When two New York Times children’s books editors (former and current) get together to write a comprehensive guide on “How to Raise a Reader“, you expect it to be pretty good.
And Pamela Paul and Maria Russo didn’t disappoint.
While their treatise has tips for children ages 0-12 and up, we’ve curated the best information on the benefits of reading to infants and toddlers.
With help from Paul and Russo, we explore what pre-readers can learn from time spent reading together with mom and dad. Plus! How to choose books that appeal to the youngest of readers.
What do infants learn from being read to?
- The sound of your voice. They hear the cadence of your reading and engage with the timbre of your voice.
- New words, indirectly. Exposure to a large number of words, if read in person and to the child, “has a direct impact on language development and literacy” according to authors Paul and Russo.
What should you look for in infant books?
- Bold, black-and-white patterns that an infant can see. A great choice is the “Look, Look!” board book by Peter Linenthal.
- Textures and interactive features like flaps to lift or tabs to pull. That way, even the youngest children can engage with reading through their senses!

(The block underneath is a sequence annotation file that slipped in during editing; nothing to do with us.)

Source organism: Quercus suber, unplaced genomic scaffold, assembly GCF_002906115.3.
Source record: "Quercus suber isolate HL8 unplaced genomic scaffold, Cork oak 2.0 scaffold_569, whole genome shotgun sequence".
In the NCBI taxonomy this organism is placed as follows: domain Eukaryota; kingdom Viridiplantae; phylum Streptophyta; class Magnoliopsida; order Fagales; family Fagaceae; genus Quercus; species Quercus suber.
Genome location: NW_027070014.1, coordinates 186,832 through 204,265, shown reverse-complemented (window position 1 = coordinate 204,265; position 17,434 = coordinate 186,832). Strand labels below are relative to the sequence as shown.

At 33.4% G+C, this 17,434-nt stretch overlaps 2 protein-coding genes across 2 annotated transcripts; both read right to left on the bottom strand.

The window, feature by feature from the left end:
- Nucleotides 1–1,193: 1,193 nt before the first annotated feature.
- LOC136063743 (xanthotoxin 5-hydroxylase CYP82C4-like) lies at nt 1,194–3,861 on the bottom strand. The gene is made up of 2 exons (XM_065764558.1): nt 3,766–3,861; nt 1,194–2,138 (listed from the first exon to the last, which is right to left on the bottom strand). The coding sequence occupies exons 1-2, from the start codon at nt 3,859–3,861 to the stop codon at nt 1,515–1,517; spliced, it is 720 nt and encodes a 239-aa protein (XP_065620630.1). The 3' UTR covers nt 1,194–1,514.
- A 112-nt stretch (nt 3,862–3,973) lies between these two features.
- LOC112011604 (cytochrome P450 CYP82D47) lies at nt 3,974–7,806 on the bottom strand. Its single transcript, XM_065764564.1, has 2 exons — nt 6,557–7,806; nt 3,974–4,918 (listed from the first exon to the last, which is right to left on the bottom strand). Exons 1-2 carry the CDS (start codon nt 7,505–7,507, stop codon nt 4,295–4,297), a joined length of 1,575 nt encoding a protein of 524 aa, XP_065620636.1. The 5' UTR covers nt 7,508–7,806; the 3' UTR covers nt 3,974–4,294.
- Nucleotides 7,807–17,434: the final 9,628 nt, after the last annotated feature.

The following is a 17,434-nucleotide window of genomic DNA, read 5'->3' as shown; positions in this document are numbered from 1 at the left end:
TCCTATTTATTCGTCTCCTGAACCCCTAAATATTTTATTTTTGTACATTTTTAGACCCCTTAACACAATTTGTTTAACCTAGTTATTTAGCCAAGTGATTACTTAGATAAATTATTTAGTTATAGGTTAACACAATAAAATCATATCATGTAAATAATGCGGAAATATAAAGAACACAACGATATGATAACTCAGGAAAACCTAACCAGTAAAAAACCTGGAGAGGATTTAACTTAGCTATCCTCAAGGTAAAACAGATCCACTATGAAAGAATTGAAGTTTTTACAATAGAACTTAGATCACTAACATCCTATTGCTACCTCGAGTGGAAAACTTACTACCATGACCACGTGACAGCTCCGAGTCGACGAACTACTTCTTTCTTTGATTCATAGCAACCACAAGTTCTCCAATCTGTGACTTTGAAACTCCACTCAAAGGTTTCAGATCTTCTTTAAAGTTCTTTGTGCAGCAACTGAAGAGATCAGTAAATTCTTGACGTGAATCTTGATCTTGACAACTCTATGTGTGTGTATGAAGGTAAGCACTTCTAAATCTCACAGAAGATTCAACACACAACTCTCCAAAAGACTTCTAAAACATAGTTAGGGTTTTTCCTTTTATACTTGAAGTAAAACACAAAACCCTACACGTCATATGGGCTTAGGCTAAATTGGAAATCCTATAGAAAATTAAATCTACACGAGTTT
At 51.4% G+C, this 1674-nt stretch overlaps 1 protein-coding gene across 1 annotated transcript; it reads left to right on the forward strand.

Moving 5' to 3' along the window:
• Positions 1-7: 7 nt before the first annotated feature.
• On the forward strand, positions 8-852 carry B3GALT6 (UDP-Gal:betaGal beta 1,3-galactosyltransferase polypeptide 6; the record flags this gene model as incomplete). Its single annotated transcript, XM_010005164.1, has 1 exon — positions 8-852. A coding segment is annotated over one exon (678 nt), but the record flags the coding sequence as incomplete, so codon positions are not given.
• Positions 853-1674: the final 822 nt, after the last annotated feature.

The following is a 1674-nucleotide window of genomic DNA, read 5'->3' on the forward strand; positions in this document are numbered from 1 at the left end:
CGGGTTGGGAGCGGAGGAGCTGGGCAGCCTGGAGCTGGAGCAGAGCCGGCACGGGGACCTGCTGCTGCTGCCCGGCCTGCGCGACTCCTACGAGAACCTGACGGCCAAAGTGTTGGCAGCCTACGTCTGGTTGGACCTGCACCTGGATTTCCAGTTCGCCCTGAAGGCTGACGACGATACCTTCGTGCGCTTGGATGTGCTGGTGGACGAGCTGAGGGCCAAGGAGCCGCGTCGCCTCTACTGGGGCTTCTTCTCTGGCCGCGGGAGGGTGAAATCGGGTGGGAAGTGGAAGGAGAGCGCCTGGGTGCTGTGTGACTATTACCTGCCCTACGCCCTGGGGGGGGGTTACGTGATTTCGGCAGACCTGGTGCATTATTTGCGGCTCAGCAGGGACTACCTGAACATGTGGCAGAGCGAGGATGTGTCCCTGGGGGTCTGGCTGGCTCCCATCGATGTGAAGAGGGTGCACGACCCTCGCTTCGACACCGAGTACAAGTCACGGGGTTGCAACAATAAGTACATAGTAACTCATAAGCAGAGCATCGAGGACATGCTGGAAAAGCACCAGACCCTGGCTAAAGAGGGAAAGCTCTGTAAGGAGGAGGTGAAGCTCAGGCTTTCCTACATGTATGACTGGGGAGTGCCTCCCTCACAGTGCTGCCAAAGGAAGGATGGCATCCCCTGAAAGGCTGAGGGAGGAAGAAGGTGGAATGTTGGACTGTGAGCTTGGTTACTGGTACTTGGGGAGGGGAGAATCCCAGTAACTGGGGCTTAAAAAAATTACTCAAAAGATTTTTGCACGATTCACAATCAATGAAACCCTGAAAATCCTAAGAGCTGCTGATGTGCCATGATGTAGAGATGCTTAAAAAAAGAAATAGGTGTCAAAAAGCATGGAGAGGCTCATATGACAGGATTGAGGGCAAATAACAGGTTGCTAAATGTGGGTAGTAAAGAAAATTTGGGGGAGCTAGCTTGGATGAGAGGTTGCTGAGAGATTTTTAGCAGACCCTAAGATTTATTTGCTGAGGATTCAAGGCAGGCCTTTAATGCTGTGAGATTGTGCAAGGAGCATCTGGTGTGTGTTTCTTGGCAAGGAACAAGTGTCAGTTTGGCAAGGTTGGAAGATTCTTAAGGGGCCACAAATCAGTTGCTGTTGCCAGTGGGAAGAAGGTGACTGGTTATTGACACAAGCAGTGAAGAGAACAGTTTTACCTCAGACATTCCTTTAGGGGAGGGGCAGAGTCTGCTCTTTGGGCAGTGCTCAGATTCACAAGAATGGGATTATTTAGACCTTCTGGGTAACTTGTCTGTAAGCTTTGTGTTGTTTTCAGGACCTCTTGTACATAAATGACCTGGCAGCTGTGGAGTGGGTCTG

What do toddlers learn from reading together?
- Just about everything, say Paul and Russo, “vocabulary and language structure, numbers and math concepts, colors, shapes, animals, opposites, manners and all kinds of useful information about how the world works.”
- Their preferences. Young children begin to determine what they like and don’t like. Part of a parent’s job is to showcase a wide range of topics like art and history and a diverse cast of main characters.
What should you look for in toddler books?
- Plot lines that explain transitions. Story books are great jumping off points to talk with your young child about big life events, like starting daycare, getting a new sibling or taking a first airplane ride.
- Text and images that work together. Illustrations are important, and especially before a child is reading independently, help provide contextual clues to a story. Give the book a once through to make sure the images are beautiful as well as relevant.
What do you look for in a book for your young child? It’s a personal choice, and every family is different! Tell us your story @guidepostparent.
Recommended for you: